THE WOLF AND THE FEMINIST: A CRITICAL READING OF ANGELA CARTER'S WOLF TRILOGY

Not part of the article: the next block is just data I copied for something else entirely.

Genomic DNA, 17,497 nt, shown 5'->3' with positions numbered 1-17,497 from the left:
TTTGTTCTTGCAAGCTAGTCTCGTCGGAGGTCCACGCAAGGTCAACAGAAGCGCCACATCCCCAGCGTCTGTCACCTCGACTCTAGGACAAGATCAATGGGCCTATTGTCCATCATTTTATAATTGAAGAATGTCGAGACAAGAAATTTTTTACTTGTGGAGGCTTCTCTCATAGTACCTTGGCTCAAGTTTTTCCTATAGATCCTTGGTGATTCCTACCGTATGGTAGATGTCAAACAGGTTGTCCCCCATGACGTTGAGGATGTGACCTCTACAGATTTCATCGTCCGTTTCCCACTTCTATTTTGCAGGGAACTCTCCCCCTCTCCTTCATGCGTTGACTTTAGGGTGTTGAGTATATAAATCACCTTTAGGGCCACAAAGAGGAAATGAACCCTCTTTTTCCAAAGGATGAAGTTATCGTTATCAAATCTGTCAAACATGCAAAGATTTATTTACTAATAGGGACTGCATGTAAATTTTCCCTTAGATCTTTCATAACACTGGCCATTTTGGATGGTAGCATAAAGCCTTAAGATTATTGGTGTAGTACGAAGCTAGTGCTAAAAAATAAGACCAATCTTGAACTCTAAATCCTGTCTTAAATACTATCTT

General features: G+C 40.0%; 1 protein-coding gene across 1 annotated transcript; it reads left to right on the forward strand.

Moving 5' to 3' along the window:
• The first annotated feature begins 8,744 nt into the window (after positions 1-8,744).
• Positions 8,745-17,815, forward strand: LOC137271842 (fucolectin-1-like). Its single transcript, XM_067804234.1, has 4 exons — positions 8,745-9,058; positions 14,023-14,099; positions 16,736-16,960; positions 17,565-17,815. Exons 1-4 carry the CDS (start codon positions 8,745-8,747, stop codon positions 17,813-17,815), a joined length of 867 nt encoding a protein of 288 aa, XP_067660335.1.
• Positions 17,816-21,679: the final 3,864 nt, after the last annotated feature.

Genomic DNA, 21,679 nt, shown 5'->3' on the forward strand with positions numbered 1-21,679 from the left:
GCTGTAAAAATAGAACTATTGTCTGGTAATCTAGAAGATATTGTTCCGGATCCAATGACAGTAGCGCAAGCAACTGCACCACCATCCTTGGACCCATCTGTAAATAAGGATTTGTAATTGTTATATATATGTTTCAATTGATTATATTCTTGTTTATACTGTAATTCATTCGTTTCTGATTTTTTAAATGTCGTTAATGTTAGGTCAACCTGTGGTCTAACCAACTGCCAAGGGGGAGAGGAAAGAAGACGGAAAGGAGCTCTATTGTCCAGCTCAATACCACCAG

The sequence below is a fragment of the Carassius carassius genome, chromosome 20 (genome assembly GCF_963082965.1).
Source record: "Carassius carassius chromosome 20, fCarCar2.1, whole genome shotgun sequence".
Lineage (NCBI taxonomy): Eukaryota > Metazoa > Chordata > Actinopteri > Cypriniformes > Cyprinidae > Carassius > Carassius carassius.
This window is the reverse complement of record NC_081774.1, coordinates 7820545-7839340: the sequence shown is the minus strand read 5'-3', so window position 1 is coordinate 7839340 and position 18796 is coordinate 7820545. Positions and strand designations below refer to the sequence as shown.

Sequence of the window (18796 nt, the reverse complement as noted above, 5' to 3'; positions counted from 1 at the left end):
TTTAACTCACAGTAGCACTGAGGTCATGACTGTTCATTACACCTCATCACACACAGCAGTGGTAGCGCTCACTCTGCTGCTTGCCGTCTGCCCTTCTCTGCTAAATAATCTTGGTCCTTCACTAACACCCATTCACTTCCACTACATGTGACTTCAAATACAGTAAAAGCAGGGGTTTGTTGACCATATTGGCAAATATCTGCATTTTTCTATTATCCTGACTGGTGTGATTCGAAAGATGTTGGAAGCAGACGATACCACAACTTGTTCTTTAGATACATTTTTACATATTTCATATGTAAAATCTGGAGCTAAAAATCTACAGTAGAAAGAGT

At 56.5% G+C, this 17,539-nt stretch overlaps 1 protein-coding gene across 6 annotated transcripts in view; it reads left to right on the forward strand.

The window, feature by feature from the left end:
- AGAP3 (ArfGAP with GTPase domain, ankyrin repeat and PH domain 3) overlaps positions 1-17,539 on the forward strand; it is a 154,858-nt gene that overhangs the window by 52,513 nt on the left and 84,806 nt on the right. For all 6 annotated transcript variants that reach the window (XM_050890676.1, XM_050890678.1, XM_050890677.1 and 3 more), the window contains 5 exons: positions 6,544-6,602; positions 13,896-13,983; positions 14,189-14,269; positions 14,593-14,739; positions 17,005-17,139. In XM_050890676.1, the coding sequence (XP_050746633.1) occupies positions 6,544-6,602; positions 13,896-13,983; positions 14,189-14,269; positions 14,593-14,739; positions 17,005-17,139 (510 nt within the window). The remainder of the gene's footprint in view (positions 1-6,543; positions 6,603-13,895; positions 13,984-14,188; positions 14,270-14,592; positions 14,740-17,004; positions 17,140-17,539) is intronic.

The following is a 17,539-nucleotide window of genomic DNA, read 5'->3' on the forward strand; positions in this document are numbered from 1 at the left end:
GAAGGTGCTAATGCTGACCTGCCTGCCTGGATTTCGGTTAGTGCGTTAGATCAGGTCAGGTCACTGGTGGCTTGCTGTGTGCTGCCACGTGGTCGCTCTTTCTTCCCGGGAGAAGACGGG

Angela Carter’s fiction has been a source of controversy among many critics. While some argue that her writing is feminist,  others claim that her writing is anti-feminist and even sexist in its “representations of the physical abuse of women in phallocentric cultures” (Makinen 3). Carter’s adaptations of traditional fairytales often present the  readers with a sexualised, feminist angle. This can be said specifically of Angela Carter’s Wolf Trilogy, “The Werewolf,” “The Company of Wolves” and “Wolf-Alice,” where the traditional message of Red Riding Hood as a warning to young girls is adapted to one with a feminist purpose. Although superficially the Wolf Trilogy appears to convey a feminist message, it can be seen that, between the lines, Carter merely rewrites the tales “within the strait-jacket of their original structure and therefore [reproduces] the rigidly sexist psychology of the erotic” (4). Thus, Angela Carter’s Wolf Trilogy attempts to present its readers with strong female protagonists who use fearlessness or sexuality to remain free from patriarchal dominance. However, Carter ends up undermining  her feminist purpose in the way she portrays her protagonists; this is done either by her engagement with patriarchal conventions, her objectification of women, and the portrayal of the traditional gender binary as something inherent rather than socially constructed.